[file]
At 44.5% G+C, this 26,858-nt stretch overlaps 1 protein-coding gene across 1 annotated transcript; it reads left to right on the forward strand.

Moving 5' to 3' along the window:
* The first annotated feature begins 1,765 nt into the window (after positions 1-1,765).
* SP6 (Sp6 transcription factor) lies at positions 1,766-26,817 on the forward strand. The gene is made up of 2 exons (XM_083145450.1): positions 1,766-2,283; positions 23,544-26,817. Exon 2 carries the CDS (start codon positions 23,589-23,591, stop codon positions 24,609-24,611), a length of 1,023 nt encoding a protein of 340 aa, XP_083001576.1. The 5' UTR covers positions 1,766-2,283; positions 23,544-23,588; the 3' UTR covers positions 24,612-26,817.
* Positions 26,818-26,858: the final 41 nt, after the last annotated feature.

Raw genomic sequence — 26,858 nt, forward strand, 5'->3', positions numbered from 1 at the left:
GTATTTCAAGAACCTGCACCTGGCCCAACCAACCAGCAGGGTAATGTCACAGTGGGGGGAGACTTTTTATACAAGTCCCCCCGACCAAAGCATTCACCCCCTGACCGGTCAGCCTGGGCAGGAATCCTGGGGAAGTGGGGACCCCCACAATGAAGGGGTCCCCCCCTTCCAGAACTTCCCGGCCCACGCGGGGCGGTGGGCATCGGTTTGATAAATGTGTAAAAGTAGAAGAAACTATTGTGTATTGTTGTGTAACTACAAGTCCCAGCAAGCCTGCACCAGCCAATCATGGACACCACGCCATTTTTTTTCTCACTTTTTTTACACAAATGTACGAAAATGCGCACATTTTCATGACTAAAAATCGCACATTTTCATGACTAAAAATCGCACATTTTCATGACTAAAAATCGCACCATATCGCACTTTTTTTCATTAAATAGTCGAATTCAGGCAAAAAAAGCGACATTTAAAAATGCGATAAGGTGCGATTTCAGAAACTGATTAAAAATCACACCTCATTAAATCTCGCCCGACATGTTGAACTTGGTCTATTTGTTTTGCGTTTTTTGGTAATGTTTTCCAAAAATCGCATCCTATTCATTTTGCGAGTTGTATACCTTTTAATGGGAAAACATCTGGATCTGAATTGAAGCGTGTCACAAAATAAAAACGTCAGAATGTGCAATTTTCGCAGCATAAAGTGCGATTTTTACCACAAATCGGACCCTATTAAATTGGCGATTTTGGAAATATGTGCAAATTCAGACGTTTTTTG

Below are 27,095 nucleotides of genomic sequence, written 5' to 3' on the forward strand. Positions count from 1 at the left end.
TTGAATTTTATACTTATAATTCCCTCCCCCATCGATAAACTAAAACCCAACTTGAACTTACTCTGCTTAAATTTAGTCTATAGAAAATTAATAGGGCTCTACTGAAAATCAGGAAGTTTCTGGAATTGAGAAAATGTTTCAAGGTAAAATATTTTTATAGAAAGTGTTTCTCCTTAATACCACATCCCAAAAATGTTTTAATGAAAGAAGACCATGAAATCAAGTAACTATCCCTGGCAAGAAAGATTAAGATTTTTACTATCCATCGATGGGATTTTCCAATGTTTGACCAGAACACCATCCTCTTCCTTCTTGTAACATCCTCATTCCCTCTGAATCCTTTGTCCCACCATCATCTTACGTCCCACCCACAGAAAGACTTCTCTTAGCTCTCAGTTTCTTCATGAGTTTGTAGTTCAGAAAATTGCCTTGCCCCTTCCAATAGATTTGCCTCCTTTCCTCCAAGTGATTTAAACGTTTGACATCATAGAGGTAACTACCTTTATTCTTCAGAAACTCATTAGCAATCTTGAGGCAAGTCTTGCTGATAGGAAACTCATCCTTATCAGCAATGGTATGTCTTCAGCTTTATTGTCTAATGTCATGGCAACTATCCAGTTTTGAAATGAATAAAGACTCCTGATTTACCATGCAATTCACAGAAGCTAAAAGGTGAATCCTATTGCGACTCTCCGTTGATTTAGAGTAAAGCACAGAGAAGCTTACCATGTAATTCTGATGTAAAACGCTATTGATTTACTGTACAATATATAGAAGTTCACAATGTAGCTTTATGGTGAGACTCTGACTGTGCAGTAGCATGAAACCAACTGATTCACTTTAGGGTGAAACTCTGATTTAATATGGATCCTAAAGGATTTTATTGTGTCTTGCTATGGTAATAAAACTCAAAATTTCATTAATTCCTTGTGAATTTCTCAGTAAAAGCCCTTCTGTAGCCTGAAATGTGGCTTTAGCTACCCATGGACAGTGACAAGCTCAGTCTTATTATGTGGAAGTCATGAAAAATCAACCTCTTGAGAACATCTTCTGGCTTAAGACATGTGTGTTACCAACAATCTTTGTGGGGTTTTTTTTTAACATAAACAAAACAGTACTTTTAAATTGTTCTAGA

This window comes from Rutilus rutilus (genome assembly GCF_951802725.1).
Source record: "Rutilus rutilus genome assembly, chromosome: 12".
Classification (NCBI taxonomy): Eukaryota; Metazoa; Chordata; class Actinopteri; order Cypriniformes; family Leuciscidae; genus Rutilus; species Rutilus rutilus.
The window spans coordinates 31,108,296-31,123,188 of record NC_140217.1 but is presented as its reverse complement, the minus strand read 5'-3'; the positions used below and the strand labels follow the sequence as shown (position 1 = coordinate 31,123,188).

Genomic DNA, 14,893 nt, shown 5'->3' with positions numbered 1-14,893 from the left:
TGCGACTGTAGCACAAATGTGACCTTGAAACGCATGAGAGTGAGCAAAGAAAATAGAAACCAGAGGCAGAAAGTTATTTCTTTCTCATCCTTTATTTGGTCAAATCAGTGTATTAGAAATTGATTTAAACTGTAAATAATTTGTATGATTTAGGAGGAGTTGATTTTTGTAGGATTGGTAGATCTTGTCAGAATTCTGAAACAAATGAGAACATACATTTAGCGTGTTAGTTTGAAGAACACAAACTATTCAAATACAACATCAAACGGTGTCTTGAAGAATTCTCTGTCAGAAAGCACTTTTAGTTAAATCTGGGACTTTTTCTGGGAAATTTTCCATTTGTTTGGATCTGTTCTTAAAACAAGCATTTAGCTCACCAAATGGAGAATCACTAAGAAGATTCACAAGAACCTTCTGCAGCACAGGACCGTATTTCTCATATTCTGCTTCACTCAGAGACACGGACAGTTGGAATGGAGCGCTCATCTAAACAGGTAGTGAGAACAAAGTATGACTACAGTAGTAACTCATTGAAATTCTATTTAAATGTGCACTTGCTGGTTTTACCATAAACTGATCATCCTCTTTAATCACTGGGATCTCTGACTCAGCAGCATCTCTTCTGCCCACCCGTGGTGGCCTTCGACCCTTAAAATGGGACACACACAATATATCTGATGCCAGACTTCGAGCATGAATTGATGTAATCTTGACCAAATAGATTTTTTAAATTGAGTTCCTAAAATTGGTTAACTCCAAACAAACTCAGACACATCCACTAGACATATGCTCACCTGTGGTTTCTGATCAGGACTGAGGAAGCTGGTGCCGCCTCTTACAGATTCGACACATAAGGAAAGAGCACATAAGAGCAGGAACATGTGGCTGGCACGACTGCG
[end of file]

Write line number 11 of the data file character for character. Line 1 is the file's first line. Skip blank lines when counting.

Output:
Source record: "Rutilus rutilus genome assembly, chromosome: 12".